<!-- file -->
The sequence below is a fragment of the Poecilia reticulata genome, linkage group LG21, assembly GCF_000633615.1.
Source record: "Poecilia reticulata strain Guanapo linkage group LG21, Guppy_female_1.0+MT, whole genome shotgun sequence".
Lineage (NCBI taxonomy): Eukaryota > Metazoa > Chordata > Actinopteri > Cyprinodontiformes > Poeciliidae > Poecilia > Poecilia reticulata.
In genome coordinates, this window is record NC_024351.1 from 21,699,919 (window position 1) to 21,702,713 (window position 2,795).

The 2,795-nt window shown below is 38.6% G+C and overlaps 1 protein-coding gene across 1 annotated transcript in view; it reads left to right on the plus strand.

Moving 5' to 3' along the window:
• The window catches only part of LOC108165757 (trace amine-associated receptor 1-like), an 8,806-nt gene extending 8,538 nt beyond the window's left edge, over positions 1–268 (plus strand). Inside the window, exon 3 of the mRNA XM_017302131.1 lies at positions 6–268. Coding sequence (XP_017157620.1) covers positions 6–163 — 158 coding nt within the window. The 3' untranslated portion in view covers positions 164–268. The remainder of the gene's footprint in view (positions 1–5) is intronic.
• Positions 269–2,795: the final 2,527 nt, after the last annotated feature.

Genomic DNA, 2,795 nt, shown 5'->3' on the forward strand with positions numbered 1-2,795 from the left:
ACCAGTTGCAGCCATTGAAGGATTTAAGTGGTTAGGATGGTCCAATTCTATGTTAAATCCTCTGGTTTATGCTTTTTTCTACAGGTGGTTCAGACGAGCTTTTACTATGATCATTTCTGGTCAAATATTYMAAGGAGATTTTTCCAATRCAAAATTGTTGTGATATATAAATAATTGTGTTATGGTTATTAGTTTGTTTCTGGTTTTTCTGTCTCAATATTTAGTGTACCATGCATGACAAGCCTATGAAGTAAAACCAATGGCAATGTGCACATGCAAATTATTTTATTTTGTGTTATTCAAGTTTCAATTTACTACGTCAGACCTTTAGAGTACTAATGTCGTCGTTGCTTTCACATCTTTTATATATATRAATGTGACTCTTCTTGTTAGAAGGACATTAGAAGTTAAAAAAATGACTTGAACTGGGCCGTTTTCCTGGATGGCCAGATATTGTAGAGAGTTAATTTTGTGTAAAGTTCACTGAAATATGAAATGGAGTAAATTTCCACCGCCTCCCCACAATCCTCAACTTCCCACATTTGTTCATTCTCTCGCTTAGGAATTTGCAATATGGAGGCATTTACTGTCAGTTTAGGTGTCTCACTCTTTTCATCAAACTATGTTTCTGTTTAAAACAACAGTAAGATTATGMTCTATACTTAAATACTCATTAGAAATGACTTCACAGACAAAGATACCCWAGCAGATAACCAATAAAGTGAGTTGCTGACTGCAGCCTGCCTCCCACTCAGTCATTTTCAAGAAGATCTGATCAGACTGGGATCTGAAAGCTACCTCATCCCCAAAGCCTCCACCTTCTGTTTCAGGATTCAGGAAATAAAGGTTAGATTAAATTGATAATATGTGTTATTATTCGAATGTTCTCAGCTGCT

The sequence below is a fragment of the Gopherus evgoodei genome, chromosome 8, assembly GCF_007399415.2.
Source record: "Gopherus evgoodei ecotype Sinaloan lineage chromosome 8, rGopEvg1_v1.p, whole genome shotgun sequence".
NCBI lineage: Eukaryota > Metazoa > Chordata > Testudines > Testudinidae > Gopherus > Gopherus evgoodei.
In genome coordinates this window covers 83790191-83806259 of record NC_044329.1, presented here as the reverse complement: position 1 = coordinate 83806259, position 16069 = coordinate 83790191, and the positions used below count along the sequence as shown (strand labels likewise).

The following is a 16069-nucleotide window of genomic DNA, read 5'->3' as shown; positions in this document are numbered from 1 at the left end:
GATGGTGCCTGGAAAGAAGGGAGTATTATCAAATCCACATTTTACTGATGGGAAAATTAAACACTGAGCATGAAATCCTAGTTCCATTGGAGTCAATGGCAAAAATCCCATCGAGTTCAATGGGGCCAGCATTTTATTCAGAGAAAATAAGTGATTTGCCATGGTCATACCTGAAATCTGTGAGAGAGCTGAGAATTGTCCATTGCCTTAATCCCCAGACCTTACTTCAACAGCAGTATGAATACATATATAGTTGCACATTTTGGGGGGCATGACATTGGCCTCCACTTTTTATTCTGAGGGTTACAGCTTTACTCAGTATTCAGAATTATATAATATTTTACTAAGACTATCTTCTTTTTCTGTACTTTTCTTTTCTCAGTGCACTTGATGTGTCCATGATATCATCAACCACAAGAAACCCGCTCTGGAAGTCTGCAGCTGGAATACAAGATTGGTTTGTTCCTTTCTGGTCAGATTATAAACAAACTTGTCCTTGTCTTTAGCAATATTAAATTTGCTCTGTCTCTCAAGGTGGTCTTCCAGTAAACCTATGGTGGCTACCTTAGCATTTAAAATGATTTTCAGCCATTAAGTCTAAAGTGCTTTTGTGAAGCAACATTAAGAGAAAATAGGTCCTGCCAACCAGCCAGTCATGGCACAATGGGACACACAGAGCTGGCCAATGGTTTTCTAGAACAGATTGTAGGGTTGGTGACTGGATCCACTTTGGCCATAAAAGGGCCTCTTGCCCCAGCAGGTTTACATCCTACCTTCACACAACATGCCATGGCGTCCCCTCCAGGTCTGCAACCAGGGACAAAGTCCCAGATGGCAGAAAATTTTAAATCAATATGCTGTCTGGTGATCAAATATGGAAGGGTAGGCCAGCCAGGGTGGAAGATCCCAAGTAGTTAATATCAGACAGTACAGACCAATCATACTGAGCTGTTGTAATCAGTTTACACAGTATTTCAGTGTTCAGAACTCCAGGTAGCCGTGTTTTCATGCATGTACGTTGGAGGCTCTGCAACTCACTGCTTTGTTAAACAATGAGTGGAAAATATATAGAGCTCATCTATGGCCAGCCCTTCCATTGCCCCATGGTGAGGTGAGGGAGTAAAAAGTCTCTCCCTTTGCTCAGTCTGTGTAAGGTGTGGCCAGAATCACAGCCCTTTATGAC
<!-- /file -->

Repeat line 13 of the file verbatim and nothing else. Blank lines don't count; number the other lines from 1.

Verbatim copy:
NCBI lineage: Eukaryota > Metazoa > Chordata > Testudines > Testudinidae > Gopherus > Gopherus evgoodei.